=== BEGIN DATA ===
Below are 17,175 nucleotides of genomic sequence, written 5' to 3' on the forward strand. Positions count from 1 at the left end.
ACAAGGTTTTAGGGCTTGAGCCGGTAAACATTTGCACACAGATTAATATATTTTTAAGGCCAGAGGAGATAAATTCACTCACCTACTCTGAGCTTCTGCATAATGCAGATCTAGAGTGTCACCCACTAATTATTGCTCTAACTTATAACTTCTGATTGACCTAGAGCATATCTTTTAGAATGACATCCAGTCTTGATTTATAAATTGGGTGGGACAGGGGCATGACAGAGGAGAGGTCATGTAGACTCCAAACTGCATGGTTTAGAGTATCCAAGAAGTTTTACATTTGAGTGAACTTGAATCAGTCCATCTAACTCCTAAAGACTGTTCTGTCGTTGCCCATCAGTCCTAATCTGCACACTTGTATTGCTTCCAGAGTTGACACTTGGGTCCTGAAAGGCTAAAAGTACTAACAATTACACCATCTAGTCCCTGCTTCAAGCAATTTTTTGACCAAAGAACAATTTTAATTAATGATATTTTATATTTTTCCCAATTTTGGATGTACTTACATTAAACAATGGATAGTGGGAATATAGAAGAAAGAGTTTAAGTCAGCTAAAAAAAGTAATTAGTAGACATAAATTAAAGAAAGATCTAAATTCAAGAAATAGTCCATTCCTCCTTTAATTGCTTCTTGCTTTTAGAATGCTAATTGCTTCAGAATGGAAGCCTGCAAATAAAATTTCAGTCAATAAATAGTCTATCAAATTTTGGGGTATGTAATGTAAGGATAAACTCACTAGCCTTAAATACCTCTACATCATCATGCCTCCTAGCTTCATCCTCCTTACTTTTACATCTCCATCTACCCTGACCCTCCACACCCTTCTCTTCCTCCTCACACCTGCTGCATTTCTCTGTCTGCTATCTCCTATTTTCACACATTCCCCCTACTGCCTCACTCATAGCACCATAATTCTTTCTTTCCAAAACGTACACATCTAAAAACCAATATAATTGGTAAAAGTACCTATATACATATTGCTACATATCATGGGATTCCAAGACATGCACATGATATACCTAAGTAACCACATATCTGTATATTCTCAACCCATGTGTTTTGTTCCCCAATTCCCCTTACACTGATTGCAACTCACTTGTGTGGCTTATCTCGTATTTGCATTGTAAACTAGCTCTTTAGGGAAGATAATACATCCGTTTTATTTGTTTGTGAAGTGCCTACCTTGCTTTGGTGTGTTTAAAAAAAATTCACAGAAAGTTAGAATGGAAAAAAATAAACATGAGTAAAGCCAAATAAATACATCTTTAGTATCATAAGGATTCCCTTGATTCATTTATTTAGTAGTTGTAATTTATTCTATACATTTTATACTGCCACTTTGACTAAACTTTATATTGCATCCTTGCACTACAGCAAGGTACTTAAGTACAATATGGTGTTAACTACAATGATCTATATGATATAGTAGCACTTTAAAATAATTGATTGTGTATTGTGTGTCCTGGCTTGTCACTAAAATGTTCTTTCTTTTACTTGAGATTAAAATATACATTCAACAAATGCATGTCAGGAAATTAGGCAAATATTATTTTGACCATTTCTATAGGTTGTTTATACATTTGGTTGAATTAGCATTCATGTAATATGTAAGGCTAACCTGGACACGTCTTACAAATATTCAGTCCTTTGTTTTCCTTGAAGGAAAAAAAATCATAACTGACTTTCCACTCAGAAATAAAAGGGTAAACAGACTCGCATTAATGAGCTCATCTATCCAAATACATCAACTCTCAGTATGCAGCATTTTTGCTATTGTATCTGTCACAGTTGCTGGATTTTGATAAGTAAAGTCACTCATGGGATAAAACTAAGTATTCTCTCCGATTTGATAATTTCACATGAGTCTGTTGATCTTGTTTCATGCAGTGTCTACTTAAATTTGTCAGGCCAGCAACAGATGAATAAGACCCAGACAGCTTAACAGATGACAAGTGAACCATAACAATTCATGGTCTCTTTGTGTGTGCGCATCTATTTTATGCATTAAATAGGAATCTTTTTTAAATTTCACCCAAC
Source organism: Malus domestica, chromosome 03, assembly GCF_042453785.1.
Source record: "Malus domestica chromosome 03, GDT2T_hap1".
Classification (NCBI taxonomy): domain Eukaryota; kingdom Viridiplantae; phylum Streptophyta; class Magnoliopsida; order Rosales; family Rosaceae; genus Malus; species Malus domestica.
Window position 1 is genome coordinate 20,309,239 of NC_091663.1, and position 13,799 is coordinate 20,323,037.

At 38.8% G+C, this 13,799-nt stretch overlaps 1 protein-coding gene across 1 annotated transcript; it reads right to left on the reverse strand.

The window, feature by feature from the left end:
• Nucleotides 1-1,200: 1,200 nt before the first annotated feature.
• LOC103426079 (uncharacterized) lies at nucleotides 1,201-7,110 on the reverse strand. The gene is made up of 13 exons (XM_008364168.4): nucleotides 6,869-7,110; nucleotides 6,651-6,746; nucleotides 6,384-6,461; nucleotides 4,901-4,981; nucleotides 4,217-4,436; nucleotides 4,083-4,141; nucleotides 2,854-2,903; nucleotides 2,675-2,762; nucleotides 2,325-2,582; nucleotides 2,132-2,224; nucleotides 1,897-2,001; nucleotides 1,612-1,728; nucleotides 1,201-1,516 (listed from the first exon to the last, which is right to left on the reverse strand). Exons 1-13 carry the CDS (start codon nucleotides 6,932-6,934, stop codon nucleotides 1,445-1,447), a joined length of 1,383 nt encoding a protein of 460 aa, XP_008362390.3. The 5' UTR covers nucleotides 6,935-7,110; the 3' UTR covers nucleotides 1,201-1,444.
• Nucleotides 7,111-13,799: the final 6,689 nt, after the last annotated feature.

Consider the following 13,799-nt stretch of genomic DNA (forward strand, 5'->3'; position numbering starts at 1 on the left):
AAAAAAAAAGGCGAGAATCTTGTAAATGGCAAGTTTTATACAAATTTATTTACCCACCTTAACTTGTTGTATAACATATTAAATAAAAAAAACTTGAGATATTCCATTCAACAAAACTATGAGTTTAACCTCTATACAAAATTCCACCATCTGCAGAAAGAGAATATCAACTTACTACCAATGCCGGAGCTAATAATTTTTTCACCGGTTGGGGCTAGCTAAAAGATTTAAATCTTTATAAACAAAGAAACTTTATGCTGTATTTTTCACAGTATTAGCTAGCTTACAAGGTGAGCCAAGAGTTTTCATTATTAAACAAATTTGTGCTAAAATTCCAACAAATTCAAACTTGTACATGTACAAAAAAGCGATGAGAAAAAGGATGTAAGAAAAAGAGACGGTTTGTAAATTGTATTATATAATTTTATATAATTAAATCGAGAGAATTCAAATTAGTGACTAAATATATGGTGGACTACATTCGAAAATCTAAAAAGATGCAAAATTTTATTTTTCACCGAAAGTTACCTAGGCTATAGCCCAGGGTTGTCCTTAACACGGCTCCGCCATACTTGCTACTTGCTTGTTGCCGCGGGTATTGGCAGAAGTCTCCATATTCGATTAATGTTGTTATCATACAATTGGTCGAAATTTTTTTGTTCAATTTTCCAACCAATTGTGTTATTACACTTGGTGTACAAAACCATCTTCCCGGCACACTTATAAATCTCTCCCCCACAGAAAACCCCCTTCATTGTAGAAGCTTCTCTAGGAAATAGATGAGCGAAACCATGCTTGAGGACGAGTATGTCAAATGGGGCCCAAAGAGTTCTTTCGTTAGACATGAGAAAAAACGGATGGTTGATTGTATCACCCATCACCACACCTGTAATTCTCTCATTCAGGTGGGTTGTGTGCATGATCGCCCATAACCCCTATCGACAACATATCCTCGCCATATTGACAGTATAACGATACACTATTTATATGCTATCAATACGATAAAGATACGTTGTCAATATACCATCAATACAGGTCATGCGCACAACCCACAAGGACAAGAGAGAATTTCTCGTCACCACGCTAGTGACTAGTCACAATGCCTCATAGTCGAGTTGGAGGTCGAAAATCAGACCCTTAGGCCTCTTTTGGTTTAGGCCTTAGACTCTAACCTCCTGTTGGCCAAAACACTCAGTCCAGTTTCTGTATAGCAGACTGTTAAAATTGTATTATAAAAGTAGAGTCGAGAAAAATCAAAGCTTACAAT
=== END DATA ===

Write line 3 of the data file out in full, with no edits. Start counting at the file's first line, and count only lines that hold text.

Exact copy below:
Source organism: Malus domestica, chromosome 03, assembly GCF_042453785.1.